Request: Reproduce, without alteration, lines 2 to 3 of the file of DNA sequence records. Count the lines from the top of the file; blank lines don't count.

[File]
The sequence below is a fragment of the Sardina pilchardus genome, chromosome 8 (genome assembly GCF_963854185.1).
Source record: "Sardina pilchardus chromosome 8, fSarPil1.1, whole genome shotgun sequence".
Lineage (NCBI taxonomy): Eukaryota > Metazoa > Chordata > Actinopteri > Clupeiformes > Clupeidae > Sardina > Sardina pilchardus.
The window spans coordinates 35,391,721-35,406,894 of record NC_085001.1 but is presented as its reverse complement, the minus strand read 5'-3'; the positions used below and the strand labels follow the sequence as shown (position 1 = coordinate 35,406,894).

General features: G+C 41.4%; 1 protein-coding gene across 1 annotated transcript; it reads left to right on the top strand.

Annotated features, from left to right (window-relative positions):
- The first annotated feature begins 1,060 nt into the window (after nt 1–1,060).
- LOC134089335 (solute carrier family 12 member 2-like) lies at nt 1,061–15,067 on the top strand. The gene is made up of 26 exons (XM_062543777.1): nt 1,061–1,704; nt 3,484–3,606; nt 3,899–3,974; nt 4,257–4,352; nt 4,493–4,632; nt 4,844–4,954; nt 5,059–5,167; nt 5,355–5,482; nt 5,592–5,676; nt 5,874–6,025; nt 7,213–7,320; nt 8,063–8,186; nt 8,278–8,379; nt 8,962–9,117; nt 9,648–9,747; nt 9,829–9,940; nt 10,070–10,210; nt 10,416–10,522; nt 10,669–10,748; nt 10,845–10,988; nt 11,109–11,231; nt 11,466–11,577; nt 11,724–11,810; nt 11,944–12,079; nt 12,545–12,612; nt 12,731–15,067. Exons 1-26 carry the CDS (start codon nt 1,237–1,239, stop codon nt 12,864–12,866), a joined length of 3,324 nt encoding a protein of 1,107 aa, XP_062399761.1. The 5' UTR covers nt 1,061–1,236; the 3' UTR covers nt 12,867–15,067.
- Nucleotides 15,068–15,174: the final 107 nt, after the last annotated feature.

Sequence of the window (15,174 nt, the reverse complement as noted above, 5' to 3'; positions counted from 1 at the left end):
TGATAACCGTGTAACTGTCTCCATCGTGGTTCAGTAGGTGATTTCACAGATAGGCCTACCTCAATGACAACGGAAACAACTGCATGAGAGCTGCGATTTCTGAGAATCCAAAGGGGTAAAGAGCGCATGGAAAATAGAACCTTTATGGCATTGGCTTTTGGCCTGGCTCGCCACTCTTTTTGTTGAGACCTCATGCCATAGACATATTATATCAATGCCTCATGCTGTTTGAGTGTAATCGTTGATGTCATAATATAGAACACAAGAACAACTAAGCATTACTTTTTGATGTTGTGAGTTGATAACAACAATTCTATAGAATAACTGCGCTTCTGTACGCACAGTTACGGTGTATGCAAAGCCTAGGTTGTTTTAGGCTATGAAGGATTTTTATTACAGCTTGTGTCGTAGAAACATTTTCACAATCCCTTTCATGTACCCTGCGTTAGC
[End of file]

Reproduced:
Source record: "Sardina pilchardus chromosome 8, fSarPil1.1, whole genome shotgun sequence".
Lineage (NCBI taxonomy): Eukaryota > Metazoa > Chordata > Actinopteri > Clupeiformes > Clupeidae > Sardina > Sardina pilchardus.